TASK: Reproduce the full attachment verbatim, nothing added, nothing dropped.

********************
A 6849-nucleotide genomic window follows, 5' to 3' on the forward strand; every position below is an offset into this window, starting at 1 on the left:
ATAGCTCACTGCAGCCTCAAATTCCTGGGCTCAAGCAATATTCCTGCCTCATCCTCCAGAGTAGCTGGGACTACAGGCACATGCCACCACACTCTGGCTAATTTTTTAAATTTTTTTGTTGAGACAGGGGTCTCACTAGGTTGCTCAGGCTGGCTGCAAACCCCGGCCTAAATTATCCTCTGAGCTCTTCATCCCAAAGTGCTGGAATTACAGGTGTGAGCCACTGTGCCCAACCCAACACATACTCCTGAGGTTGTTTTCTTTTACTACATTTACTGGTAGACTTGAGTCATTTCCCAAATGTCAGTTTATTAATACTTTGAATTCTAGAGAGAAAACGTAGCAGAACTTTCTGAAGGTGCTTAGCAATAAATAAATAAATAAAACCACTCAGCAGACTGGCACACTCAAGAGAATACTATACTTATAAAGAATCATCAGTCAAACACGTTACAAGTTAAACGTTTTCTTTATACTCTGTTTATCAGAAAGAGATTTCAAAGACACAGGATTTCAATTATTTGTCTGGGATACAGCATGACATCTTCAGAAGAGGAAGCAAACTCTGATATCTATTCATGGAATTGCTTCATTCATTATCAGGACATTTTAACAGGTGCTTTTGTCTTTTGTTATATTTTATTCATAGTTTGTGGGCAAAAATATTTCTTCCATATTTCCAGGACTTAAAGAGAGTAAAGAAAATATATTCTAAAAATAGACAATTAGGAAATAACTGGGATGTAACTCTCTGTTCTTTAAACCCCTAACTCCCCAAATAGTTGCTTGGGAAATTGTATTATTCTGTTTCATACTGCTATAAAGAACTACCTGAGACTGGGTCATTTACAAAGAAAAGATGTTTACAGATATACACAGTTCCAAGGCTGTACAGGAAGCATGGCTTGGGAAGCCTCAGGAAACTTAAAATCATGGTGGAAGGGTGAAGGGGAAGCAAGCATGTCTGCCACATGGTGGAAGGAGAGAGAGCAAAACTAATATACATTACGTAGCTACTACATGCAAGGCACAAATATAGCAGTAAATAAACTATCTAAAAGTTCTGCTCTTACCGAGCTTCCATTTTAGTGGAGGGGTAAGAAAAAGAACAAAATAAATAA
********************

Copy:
A 6849-nucleotide genomic window follows, 5' to 3' on the forward strand; every position below is an offset into this window, starting at 1 on the left:
ATAGCTCACTGCAGCCTCAAATTCCTGGGCTCAAGCAATATTCCTGCCTCATCCTCCAGAGTAGCTGGGACTACAGGCACATGCCACCACACTCTGGCTAATTTTTTAAATTTTTTTGTTGAGACAGGGGTCTCACTAGGTTGCTCAGGCTGGCTGCAAACCCCGGCCTAAATTATCCTCTGAGCTCTTCATCCCAAAGTGCTGGAATTACAGGTGTGAGCCACTGTGCCCAACCCAACACATACTCCTGAGGTTGTTTTCTTTTACTACATTTACTGGTAGACTTGAGTCATTTCCCAAATGTCAGTTTATTAATACTTTGAATTCTAGAGAGAAAACGTAGCAGAACTTTCTGAAGGTGCTTAGCAATAAATAAATAAATAAAACCACTCAGCAGACTGGCACACTCAAGAGAATACTATACTTATAAAGAATCATCAGTCAAACACGTTACAAGTTAAACGTTTTCTTTATACTCTGTTTATCAGAAAGAGATTTCAAAGACACAGGATTTCAATTATTTGTCTGGGATACAGCATGACATCTTCAGAAGAGGAAGCAAACTCTGATATCTATTCATGGAATTGCTTCATTCATTATCAGGACATTTTAACAGGTGCTTTTGTCTTTTGTTATATTTTATTCATAGTTTGTGGGCAAAAATATTTCTTCCATATTTCCAGGACTTAAAGAGAGTAAAGAAAATATATTCTAAAAATAGACAATTAGGAAATAACTGGGATGTAACTCTCTGTTCTTTAAACCCCTAACTCCCCAAATAGTTGCTTGGGAAATTGTATTATTCTGTTTCATACTGCTATAAAGAACTACCTGAGACTGGGTCATTTACAAAGAAAAGATGTTTACAGATATACACAGTTCCAAGGCTGTACAGGAAGCATGGCTTGGGAAGCCTCAGGAAACTTAAAATCATGGTGGAAGGGTGAAGGGGAAGCAAGCATGTCTGCCACATGGTGGAAGGAGAGAGAGCAAAACTAATATACATTACGTAGCTACTACATGCAAGGCACAAATATAGCAGTAAATAAACTATCTAAAAGTTCTGCTCTTACCGAGCTTCCATTTTAGTGGAGGGGTAAGAAAAAGAACAAAATAAATAA